After examining what we know about the estampie and the particular characteristics of French estampies, this article searches for historical principles upon which the fragment of La prime Estampie Royal can be made whole again.
The article begins with a video performance of the finished piece played on gittern, then explains the process of historically-informed construction, and ends with the completed music in modern notation.
In the middle ages, minstrels were regularly accused by church commentators of vanity, idleness, inflaming carnal desire, lechery, and leading others into vice. In the 12th century, Bishop of Chartres John of Salisbury expressed the view that all minstrels should be exterminated. Because of this reputation, the church wanted to ensure that its most sacred music was different in kind to minstrel music, and restated several times that only the voice and organ were allowed in the liturgy, not instruments of minstrelsy. Still some writers complained bitterly of secular styles of music corrupting singers’ voices in sacred chant.
How can we account for the contradiction between clergy’s invectives against minstrels and the innumerable quantity of medieval and renaissance paintings in which gitterns, shawms, harps, fiddles, lutes – the instruments of minstrels – are shown in worship of the Virgin Mary and in praise of the infant Jesus? How can we reconcile the critiques of clerics against minstrels with their regular appearance in religious manuscripts, their likenesses carved in churches, and their employment by the church? This article seeks answers through the evidence of medieval Christian moralists; church councils; music treatises; religious paintings; records of church ceremonies; and the relationship of the church with organised minstrelsy.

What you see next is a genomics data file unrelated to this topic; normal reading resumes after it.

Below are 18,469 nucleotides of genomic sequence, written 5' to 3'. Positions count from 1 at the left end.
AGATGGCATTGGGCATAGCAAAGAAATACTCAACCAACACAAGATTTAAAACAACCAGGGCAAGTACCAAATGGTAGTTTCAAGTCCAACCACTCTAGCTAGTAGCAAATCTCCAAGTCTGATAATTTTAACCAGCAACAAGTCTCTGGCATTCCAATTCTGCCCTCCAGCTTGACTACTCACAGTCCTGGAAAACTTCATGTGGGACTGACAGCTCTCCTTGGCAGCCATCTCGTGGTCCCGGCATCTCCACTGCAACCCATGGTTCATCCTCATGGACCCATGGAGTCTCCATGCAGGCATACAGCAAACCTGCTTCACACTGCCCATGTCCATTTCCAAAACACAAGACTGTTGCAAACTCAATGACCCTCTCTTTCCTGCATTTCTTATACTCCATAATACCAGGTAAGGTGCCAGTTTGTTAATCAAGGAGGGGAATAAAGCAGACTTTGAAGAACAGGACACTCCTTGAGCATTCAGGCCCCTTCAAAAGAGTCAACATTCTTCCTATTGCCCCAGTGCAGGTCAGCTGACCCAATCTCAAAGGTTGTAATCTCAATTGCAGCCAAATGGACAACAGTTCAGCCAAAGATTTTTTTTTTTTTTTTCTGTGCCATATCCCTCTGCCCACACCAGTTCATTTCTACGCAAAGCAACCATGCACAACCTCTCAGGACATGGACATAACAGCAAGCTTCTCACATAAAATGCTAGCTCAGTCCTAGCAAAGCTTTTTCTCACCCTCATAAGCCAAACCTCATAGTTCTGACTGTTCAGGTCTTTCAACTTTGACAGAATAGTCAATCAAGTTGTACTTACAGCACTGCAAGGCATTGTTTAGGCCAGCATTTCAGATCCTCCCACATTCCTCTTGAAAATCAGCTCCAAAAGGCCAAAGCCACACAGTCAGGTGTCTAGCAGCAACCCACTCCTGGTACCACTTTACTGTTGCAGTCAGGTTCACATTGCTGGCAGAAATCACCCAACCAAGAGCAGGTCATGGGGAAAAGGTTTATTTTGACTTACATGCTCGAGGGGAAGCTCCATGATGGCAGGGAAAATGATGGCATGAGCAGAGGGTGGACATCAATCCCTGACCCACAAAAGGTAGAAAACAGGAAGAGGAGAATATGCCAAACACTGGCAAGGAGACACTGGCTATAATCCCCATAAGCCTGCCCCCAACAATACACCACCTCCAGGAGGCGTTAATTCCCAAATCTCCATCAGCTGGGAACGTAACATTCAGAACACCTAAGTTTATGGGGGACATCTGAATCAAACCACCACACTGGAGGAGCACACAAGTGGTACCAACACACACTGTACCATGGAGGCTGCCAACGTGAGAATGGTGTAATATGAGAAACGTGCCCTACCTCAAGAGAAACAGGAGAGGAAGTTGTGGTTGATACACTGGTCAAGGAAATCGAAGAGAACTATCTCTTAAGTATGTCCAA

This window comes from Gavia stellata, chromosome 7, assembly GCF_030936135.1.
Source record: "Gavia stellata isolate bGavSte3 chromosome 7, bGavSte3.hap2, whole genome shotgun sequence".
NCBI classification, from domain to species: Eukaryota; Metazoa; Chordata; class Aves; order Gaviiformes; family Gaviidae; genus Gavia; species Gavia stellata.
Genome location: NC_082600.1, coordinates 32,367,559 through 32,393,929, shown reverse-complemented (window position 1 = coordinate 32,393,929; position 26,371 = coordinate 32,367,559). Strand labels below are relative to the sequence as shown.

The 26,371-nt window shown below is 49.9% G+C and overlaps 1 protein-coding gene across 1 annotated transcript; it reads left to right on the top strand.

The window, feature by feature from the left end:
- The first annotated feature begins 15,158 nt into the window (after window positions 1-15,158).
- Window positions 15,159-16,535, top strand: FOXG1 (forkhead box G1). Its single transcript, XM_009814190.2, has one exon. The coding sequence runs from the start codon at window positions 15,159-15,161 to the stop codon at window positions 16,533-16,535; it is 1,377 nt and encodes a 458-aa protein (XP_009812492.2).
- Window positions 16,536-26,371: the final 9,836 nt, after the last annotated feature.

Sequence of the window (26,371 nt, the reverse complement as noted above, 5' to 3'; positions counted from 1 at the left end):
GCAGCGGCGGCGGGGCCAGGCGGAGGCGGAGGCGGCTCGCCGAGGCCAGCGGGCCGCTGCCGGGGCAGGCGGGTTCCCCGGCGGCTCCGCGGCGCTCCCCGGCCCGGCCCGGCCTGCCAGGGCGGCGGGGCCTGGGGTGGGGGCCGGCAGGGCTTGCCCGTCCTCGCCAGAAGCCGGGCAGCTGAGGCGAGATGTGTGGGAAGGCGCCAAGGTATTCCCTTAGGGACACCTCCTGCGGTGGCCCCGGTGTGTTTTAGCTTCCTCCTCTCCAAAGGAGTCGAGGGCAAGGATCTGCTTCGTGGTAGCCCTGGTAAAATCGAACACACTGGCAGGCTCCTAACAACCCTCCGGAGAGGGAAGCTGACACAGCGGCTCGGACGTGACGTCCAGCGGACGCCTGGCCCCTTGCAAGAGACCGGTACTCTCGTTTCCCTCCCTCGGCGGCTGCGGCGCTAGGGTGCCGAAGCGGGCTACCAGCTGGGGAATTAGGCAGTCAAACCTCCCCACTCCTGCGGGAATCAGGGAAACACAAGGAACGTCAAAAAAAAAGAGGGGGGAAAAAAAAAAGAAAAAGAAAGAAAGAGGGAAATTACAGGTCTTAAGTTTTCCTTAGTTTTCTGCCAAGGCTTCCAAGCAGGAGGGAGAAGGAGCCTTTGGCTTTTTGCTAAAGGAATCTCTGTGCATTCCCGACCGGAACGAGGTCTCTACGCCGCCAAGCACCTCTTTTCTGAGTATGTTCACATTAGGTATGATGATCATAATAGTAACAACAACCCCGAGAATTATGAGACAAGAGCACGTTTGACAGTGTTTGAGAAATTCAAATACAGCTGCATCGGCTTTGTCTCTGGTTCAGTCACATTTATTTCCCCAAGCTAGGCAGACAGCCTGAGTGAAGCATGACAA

One of the earliest surviving pieces of English instrumental music has survived with the 13th–14th century manuscript, Douce 139, now in the Bodleian Library, Oxford. It is exciting in its musical drive and complexity, but interpretation has its problems. The scribe appears to have changed his mind partway through on several issues of notation, leaving us to make judgements about intention. The music is untitled, and is often named Estampie or English Dance in modern sources.
This article works through the puzzles in order to gain some performable answers. What is an estampie? Is the Douce 139 piece an estampie? How can the musical problems left by the scribe’s imperfect notation be reconciled? Drawing on music theorist, Johannes de Grocheio, writing in c. 1300, this article looks for solutions, with a video of one possible interpretation on citole.
Kalenda maya is a 12th century song by troubadour, Raimbaut de Vaqueiras, one of the Occitanian (later southern French) poets and singers who developed the musical tradition of fin’amor, refined or perfect love. Via Roman fertility festivals and Irish fiddle tunes, this article discusses the poetic content of the song and the problems of interpreting the musical notation of Kalendamaya, penned when written music was still developing in medieval Europe. Can there be a definitive version when there are textual variants of the same song or melody? How credible are renditions of Kalenda maya that impose a musical rhythm not present on the original page?
Raimbaut de Vaqueiras based the melody of Kalenda maya on an estampie he heard at court in Italy. Using principles written in 1300, I attempted to reverse engineer the sung estampie back into the tune it originally was. The reasons this proved impossible tell us something important about medieval music and the continuance of the spirit in which it was played.
We begin with a video of two interpretations of the melody played on gittern.
The middle ages covers a period of a thousand years – and yet much of its music-making is a mystery to us. We’re not completely in the dark, though, so the aim of this article is to give a broad beginner’s guide to the principles of secular medieval music. When were the middle ages? How do we know what the music sounded like? What were the earliest surviving songs? What was its dance music like? Why does medieval music sound so different to today’s? How did medieval musicians harmonise?
This article features 4 illustrative videos of medieval music and several links to further articles (click on blue text).